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Although I congratulate Newman et al for bravely taking up the challenge that wading through the mire of qualitatively derived evidence entails, I find that their ultimate argument leaves me with more confusion than clarity. I fully agree with many of the excellent points they raise, but I would certainly take issue with others. However, reflecting on the thesis of their argument, I realise that the important conversation is not to argue the specific claims they make about qualitative research, its application, or its evaluation, but rather to examine the reasons that they are explaining these in the first place. Sometimes the greatest service a thoughtful paper can provide is sufficient discomfort to provoke further critical thinking. In that light, I hope that my response is understood as a beginning dialogue toward finding the clarity that we all aspire to within this complex, but ultimately fascinating, question.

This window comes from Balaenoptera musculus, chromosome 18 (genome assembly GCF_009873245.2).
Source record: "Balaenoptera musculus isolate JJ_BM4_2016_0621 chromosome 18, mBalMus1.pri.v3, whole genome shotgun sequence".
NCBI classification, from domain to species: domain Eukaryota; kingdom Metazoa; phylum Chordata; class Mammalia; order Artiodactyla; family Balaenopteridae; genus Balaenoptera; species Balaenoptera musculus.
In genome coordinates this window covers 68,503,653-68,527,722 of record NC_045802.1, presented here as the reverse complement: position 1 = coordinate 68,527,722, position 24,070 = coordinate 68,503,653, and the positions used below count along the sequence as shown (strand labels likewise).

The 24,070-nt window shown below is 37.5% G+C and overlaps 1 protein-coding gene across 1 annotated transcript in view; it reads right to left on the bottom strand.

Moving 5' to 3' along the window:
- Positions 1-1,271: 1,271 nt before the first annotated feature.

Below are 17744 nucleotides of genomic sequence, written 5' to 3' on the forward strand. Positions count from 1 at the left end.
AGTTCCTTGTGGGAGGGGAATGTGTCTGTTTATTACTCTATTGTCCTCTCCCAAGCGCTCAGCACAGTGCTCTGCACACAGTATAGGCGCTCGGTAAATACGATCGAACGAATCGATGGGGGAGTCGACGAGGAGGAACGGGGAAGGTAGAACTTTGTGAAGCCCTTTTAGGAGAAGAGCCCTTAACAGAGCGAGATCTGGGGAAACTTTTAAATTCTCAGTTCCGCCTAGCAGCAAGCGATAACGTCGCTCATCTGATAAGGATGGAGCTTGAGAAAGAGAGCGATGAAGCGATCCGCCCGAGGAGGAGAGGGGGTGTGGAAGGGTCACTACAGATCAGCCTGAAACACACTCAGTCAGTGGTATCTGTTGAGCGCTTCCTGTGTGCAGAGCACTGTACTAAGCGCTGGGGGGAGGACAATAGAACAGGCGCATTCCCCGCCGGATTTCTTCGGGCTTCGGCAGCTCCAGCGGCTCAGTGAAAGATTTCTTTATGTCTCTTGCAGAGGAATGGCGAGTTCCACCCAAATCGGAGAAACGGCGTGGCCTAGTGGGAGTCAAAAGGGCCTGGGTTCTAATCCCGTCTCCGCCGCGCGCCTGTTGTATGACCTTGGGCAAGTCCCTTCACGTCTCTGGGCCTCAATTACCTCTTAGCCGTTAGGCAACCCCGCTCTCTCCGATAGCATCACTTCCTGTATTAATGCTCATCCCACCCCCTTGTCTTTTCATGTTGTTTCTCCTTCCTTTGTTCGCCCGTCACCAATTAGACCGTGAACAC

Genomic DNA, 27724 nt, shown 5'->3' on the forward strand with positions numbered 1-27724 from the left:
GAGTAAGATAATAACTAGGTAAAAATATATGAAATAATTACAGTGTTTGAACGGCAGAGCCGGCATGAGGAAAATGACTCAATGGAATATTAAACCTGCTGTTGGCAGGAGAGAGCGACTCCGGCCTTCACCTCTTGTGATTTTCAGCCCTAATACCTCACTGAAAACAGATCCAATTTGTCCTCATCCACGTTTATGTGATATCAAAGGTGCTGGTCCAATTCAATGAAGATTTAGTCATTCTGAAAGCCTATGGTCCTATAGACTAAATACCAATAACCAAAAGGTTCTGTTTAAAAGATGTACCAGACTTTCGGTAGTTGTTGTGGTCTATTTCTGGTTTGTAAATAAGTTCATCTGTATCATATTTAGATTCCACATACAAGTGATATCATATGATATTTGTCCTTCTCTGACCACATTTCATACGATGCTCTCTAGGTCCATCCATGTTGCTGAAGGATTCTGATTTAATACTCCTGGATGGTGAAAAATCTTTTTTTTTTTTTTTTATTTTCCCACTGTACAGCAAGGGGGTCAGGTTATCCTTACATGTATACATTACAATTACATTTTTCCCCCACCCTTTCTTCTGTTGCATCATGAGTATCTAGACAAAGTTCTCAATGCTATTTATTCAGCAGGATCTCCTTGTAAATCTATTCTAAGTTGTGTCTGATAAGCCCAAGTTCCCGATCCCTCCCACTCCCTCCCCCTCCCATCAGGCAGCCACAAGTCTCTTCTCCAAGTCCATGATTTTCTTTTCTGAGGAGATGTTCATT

Newman et al have usefully articulated many of the current confusions and contradictions within the existing literature on what constitutes qualitative research, the criteria against which its quality can be determined, and the context within which its products can be reasonably taken up to inform clinical practice. They alert us to the taxonomy of methodological approaches that appear in our nursing literature (and the interdisciplinary literature upon which we draw) with regard to distinctions among and between these approaches and the manner in which they are actually applied. Quite rightly, they note that there are often far fewer distinctions between methods claiming to draw upon distinct approaches than would be anticipated. However, I would take issue with their conclusion that these methods are not all that dissimilar from one another after all. From my perspective, the problem is that none of these conventional qualitative methods were developed for quite the purposes that nurses …